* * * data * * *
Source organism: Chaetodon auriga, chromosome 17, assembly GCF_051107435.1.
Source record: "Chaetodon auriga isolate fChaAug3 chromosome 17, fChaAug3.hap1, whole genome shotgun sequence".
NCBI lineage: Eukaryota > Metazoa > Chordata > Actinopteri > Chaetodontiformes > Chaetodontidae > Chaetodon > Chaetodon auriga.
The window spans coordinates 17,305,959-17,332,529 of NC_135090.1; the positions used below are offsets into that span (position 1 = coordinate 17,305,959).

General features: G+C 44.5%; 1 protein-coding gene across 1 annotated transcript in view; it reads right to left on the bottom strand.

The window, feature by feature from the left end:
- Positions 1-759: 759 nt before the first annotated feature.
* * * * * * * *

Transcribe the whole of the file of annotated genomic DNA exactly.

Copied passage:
Source organism: Chaetodon auriga, chromosome 17, assembly GCF_051107435.1.
Source record: "Chaetodon auriga isolate fChaAug3 chromosome 17, fChaAug3.hap1, whole genome shotgun sequence".
NCBI lineage: Eukaryota > Metazoa > Chordata > Actinopteri > Chaetodontiformes > Chaetodontidae > Chaetodon > Chaetodon auriga.
The window spans coordinates 17,305,959-17,332,529 of NC_135090.1; the positions used below are offsets into that span (position 1 = coordinate 17,305,959).

General features: G+C 44.5%; 1 protein-coding gene across 1 annotated transcript in view; it reads right to left on the bottom strand.

The window, feature by feature from the left end:
- Positions 1-759: 759 nt before the first annotated feature.